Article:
Airlines and travelers face lengthy delays and cancellations likely as airspace closes over Europe

Airlines and travelers face lengthy delays and cancellations likely as airspace closes over Europe
Photo credit: Getty Images

Airlines are bracing for potentially lengthy blockages of key east-west flight corridors after the European Union and Moscow issued tit-for-tat airspace bans and Washington did not rule out similar action in response to Russia's invasion of Ukraine.

Industry officials say the Biden administration would ban Russia from U.S. airspace. The White House said on Monday while barring Russian flights was not off the table, it had yet to make a decision.

"There are a lot of flights that U.S. airlines fly over Russia to go to Asia and other parts of the world and we factor in a range of factors," White House spokesperson Jen Psaki said.

The issue has been a subject of intense U.S. government discussions in recent days. 

Senator Dick Durbin, the second-highest ranking Democrat in the U.S. Senate, voiced his support for the ban.

Aircraft registered to the United States
Aircraft registered to the United States Photo credit:

"Other countries have done it in Europe and turning the lights out at the airport on those guys isn't a bad idea," he told reporters.

A European official, who asked not to be identified, said the EU had full confidence Washington would follow suit.

U.S. Representative Carlos Gimenez, a Republican member of the House Transportation and Infrastructure Committee, said o he would file legislation this week to ban Russian-operated airlines and private jets from flying in U.S. airspace.

A move by the White House to ban Russia's carriers is expected to provoke a response from Moscow, which could affect carriers like United Airlines . The Chicago-based carrier, for example, uses Russian airspace for flights from Delhi.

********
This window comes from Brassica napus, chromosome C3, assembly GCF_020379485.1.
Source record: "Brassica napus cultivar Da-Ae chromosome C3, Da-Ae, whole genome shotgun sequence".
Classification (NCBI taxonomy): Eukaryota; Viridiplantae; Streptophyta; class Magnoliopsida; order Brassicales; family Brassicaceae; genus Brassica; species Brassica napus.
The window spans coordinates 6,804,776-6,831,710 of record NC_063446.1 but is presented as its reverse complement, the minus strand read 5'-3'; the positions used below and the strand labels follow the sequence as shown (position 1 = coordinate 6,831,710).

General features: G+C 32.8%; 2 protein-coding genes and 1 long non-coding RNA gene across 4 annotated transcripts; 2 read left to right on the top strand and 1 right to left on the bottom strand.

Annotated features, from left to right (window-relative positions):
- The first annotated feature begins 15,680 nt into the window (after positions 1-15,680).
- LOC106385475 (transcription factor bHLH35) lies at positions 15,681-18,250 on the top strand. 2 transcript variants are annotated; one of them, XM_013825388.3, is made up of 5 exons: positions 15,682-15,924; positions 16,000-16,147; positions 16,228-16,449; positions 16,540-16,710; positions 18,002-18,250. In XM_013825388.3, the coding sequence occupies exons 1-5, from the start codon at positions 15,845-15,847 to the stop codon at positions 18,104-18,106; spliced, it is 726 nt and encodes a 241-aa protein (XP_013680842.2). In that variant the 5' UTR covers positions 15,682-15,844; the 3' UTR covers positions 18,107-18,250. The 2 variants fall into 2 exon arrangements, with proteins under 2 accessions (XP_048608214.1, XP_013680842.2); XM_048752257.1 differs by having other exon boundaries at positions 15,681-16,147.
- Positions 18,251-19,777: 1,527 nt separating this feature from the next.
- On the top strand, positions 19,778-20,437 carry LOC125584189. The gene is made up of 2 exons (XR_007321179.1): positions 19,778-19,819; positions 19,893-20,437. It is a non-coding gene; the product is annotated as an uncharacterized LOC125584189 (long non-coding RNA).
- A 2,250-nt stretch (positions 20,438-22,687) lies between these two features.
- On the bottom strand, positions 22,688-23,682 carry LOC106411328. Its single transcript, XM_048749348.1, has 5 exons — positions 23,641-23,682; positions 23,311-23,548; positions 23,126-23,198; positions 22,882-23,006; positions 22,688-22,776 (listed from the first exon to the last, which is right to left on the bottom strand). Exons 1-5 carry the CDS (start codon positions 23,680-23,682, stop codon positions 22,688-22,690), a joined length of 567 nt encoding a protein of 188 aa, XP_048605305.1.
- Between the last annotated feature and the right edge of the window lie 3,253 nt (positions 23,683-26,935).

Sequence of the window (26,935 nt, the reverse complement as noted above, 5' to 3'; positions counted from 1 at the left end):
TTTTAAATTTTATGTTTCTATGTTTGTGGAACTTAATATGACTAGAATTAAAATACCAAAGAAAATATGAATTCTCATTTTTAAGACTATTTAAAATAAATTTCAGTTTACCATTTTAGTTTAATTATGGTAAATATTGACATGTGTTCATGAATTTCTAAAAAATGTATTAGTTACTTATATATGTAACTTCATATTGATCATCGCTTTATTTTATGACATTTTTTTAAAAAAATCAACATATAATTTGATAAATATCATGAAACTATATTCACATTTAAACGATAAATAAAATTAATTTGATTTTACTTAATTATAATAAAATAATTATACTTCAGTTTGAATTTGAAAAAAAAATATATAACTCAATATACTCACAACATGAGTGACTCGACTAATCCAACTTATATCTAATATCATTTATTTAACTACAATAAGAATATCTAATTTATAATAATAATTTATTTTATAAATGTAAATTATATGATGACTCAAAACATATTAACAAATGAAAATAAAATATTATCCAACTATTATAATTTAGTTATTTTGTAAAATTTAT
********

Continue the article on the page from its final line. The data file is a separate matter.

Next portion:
Aircraft registered to Aeroflot.
Aircraft registered to Aeroflot. Photo credit:

American Airlines said it was not using any Russian airspace for international flights and it would suspend interline deals with Russian carriers Aeroflot and S7 Airlines indefinitely.

Russia recently banned airlines from 36 countries including all 27 members of the European Union after EU ministers agreed to refuse entry to Russian airplanes including the private jets of the country's oligarchs.

In one of the first signs of differences in European ranks, the chairman of Italy's civil aviation authority called the airspace sanctions against Russia a violation of international treaties.

The European official, however, said the EU's sanctions were "carefully crafted in line with international law."

The sanctions have sparked flight cancellations and costly detours, denting the industry's pandemic recovery and dealing a blow to the mainly Ireland-based leasing industry which was ordered to stop doing business with Russian airlines. read more

The rerouting meant that flights in Kazakhstan's airspace tripled to more than 450 on Monday.

Finnish national carrier Finnair cancelled flights to Japan, Korea, China and Russia and scrapped 2022 guidance, as sanctions block access to Asia - a cornerstone of its strategy in recent years due to its Helsinki hub's location.

Germany's Lufthansa group said 30 flights to Russia would be cancelled this week and flights from Europe to Tokyo and Seoul would have to fly detours.

Russia's Aeroflot said it has cancelled flights to the United States, Mexico, Cuba and the Dominican Republic through Wednesday due to the closure of Canadian airspace. The announcement came a day after the carrier said it would cancel all flights to European destinations.

On Monday, an Aeroflot jet headed to Verona in Italy was forced to enter a holding pattern outside EU airspace and was diverted to Turkey after apparently being refused access, according to Flightradar24.

That came hours after one of its flights crossed Canadian airspace despite Toronto's ban on Russian planes, prompting a regulator to launch a review into the conduct of Aeroflot and Canada's air-traffic control service provider.